Not at all, Laura. You simply change your attitude from "teaching" to "doing" or "doing with". That's all. The rest follows. "Simple", however, does not describe the richness of the process and of the effects that follow.
 
 
You've also written about "tramas". What's the difference between "Project Work" and "tramas"?
 
"Tramas" is an almost untranslatable word. It speaks of tapestry, but also of conspiracy, of fellowship, of a canvas on which you paint things, of hard work, ... You say "trama" with a smile and a wink of the eye. As a concept it contained "Project Work" and it was a more comprehensive term to describe a wider reality of current practices in autonomous learning that would not easily be classified as "projects". An added bonus: there was little danger that a publisher picked it up as a poor marketing resource for promoting a traditional textbook, as  had happened with Project Work!
 
 
Yes, we loved the clarity of this metaphor when you explained it, but it never found much favour.
 
True, but that was not the point. It was not a methodological recipe but a theoretical model that explained to me what was behind a series of seemingly unrelated experiences happening all over, from Japan to Brazil, Copenhagen or Barcelona, mostly in the areas of autonomous and cooperative learning. I never promoted the term actively. It was a tool. It answered my own questions and helped me analyze certain new developments. That's all I wanted.
 
 
Some people are afraid of projects. Others believe that they are fun but do not help language learning much.
 
If the project is chaos, I would agree with this. But a real project is a negotiated trama. A highly organised form of class, lesson and group management. It's not just moving around and doing things in group. An organised project requires "lots" of input, whether reading or listening, "lots" of output, both oral and written, and this means "lots" of language processing and a hundred times more involvement than in a traditional teacher-fronted class.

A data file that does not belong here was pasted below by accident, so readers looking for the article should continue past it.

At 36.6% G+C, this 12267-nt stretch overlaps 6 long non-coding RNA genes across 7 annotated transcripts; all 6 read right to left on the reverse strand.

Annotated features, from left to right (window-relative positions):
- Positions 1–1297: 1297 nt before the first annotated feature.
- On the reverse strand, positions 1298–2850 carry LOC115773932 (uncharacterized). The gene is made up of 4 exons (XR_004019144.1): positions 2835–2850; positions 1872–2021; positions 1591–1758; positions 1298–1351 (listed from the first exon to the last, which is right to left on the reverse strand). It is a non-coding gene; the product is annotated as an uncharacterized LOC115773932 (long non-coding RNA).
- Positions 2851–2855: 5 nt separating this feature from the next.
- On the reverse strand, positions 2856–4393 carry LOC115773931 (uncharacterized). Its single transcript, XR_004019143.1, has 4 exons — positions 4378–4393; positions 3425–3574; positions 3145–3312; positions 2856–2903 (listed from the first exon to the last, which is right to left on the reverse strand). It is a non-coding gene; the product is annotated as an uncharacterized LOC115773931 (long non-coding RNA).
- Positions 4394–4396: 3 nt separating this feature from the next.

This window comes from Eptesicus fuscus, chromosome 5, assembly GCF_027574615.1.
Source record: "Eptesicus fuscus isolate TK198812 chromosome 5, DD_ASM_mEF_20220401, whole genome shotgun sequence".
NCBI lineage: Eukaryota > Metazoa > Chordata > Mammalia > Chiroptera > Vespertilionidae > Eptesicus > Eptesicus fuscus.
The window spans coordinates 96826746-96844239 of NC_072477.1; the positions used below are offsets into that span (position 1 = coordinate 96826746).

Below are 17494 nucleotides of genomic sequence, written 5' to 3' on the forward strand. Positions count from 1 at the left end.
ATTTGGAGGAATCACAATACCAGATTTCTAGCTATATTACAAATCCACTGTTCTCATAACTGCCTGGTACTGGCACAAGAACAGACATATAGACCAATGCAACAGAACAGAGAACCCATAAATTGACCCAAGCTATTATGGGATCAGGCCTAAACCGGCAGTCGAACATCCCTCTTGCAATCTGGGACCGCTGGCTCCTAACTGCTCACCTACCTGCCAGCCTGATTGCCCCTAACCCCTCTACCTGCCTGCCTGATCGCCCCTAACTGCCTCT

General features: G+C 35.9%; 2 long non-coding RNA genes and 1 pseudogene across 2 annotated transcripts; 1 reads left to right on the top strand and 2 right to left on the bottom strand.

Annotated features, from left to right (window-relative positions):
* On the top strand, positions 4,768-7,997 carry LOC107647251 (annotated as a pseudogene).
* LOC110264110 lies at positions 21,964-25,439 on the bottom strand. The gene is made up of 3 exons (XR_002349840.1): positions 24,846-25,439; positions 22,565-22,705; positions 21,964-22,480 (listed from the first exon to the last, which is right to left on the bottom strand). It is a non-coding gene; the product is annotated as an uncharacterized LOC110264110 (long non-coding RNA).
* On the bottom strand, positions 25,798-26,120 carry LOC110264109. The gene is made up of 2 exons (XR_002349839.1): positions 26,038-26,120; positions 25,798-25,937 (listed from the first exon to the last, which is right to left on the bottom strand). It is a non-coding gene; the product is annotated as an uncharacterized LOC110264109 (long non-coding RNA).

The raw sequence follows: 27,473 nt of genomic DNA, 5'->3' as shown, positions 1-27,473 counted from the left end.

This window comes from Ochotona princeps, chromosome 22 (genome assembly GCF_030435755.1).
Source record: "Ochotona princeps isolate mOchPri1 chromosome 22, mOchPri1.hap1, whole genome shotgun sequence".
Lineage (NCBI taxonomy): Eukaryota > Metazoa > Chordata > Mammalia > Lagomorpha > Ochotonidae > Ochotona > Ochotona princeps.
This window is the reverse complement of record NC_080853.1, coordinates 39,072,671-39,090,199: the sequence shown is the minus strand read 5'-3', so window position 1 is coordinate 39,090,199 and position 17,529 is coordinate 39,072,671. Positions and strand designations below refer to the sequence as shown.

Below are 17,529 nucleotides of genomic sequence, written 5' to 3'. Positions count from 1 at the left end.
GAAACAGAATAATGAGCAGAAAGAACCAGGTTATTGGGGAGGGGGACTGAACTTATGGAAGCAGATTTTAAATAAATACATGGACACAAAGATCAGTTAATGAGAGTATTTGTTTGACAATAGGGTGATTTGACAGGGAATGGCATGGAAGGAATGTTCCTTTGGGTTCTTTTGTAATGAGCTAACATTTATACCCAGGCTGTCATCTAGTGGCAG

Not every teacher can do it.
 
Again, who says this? All that's necessary is a few calluses on your hands, taking risks and hard work. It cannot be done from the beginning -even in the best circumstances we all develop slowly.  We have all started our teaching doing explicit grammar most of the time and following the textbook line by line. Let's not forget that a grammar-based class can be lots of fun. Somewhere I may still keep the old flashcards and prompts I made for my first grammar-based stories eons ago. Some teachers choose to stay there. Some choose to develop other abilities and forms of interaction.
 
 
So, how much grammar?
 
Focus on form is important, and there must be space for it, but not all the time. No more than necessary for the task we're doing. When we insist on explaining English reported speech (3 types + exceptions) or conditionals chapter and verse for weeks, rather than simply use them within a task, we interfere with what is mostly a simple transfer process from our own Latin languages. The learner gets confused with too much unnecessary conceptualisation. Why cut down the whole forest when you need just a few leaves? Better focus on those. Quite often the task grows and the needs for grammar, lexis, style get more complex. Then we supply whatever is necessary for the task in hand.
Search ]     [ Previous  |  Next ]     [ Up  |  First  |  Last ]     (Article 7 of 17)